Stephen Fry revealed today he has undergone surgery to remove his prostate, due to cancer.
Fry, who had the operation in January, said "They took the prostate out," adding on his website: "So far as we know it's all been got."
The television host and broadcaster stated the cancer was "aggressive" but "doesn't seem" to have spread.
He continued "For the moment I'm fit and well and happy and I just wanted to let you know because rumours had started to swirl."
"my darling, darling husband" Elliott Spencer had been "just marvellous".
"Here's hoping I've got another few years left on this planet because I enjoy life at the moment and that's a marvellous thing to be able to say, and I'd rather it didn't go away," he added.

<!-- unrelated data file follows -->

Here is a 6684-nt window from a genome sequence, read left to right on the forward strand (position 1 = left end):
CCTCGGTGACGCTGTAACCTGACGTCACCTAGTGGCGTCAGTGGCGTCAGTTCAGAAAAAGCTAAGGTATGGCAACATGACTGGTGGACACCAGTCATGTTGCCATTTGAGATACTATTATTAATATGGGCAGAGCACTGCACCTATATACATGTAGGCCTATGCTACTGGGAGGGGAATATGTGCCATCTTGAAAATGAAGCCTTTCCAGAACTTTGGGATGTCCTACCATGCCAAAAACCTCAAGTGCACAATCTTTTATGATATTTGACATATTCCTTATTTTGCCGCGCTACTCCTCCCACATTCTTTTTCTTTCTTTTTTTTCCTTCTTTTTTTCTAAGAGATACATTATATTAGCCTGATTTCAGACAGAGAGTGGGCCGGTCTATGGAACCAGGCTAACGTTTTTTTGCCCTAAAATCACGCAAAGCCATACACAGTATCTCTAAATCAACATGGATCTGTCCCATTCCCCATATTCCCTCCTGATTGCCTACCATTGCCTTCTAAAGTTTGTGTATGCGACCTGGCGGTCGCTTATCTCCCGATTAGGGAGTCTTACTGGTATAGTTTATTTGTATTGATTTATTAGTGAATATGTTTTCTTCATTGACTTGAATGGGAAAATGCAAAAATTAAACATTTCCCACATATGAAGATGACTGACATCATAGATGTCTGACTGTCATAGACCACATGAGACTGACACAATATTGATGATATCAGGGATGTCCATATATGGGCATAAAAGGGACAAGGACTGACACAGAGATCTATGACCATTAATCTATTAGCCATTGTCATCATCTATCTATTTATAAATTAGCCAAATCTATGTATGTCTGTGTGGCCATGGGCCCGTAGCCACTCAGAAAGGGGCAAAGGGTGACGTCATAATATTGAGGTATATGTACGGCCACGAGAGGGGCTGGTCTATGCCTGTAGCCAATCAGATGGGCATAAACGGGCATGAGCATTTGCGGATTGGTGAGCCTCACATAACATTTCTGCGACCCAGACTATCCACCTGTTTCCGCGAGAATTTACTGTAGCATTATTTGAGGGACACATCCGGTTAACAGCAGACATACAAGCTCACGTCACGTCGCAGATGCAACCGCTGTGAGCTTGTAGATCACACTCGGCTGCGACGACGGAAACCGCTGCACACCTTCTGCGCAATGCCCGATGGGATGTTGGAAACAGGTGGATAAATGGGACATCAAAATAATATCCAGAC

His condition was given a Gleason Score - a scale used to rate the aggressiveness of prostate cancer - of nine out of 10 before the operation, in which surgeons removed 11 lymph nodes.
Fry is now urging men to get their prostate checked.
"I generally felt my life was saved by this early intervention, so I would urge any of you men of a certain age to get your PSA [prostate specific antigen] levels checked," he said.
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What is prostate cancer?
- It's the most common cancer in men in the UK - an ageing population means more men are developing and dying from the disease
- 40,000 new cases are diagnosed and around 11,000 men die from it each year
- It can develop slowly over years and many men have no symptoms
- Noticeable symptoms include needing to urinate more often and weak flow
- There is no single test for prostate cancer - the PSA blood test, biopsies and physical examinations are all used